Frankenstein Too Much Ambition Analysis

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Frankenstein: The Result of Too Much Ambition
The 1818 story of Frankenstein by Mary Shelley tells the story of Victor Frankenstein and his over desire to create life from death. After having a normal upbringing, Victor’s life turns upside down when his creature creates more problems than expected. It’s a story of caution, as that begins in the present and flashes back to see where Victor went wrong. The book has many themes, one of the biggest being ambition. It asks, when is too much ambition become a bad thing? Is it too much when a person devotes their life to science? Is it too much when a person pushes the laws of science? People who read the story can learn more about moral character and responsibility, and what the impacts of excessive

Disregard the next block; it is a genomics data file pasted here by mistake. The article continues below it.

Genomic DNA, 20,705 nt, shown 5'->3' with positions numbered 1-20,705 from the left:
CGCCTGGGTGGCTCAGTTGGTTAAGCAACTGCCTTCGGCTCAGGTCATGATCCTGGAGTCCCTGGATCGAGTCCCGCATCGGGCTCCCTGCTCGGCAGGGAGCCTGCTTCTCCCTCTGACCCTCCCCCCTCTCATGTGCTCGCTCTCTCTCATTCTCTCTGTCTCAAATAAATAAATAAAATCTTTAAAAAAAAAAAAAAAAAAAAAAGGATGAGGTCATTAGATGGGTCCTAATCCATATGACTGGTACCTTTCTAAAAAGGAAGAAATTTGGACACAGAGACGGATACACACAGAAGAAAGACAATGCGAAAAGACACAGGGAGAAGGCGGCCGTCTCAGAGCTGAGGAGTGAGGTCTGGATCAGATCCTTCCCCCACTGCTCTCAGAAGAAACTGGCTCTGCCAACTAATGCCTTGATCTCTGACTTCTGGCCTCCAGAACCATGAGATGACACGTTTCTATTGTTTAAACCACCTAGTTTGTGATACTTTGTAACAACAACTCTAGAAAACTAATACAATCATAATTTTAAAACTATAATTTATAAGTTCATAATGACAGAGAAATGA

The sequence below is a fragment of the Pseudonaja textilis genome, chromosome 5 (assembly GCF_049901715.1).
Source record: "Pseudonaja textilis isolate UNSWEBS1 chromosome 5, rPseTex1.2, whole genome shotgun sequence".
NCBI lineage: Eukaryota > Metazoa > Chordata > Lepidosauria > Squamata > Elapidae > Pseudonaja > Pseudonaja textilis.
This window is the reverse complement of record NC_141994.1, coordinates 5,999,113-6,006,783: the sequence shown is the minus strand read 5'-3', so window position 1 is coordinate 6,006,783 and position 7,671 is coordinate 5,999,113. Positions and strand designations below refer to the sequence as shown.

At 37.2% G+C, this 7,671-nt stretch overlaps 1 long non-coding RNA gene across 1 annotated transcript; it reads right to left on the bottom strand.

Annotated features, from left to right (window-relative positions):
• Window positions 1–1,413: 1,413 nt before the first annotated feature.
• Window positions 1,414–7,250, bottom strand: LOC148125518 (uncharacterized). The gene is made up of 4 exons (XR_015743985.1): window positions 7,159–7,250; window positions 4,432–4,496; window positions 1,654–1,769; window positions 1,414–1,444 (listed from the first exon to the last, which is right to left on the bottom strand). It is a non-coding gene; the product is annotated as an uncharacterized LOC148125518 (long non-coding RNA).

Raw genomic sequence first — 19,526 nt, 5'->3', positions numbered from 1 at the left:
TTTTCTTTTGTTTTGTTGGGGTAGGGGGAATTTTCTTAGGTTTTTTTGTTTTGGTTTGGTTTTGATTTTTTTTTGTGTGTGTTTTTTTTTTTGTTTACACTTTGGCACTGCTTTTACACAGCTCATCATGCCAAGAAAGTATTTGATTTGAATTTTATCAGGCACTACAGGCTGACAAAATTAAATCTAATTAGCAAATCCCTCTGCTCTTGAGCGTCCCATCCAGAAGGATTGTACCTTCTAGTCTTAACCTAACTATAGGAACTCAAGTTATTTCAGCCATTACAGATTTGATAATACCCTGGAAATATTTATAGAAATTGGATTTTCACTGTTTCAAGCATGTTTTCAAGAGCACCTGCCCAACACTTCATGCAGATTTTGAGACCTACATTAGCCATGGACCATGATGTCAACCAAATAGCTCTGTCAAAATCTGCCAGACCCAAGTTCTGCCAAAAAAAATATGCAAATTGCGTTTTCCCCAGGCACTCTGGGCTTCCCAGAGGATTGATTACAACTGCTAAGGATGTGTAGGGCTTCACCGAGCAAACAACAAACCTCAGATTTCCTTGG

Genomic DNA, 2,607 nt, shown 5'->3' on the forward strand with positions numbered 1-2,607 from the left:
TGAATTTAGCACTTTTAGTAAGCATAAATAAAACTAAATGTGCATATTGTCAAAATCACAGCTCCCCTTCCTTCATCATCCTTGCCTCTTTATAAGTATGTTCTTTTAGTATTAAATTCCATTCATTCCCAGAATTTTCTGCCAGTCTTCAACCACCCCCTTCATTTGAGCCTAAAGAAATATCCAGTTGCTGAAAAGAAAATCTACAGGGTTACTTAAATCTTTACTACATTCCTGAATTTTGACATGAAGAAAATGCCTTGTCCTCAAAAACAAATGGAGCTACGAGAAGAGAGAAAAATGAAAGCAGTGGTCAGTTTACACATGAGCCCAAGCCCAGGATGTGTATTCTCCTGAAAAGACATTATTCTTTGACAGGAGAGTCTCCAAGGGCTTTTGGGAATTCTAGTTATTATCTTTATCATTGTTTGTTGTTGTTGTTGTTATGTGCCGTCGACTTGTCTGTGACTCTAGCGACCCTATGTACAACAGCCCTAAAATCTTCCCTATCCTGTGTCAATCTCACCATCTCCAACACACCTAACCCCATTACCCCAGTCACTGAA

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It can affect their personal relationships, moral judgement, and sanity. Victor Frankenstein could have the freedom to create his own future, but as seen the wasn’t how things turned out. Ambition helps us to get to places- it lets us have grit. But too much ambition is destructive especially to our future. From the book, Victor is stripped of his happiness because of his ambition and loses his wife, his family, and his career. The ending, which is might be the only part where Victor receives redemption, is when he is finally coming to terms with his mistakes as his sails away with his monster on a boat. His selfless actions to make amends, is what allows Victor to get back on the hierarchy of needs and reach the level of self-actualization. Responsibility and ownership can help a person who has created a lot of mess get back on the right track. In fact, responsibility plays a huge role, in deciding where the line is between a healthy amount of ambition and an unhealthy amount. It can get a person to have aspiration again. But clearly in the book, too much ambition in a person’s character can contribute to their downfall of judgement, learning, and becoming a civilized person. In the case of Victor Frankenstein, if he had listened to Aristotle’s ideas on happiness, followed Maslow’s hierarchy of needs, and seriously reconsidered his relationship with science, his life and his overall happiness might’ve turned out more positively than it actually

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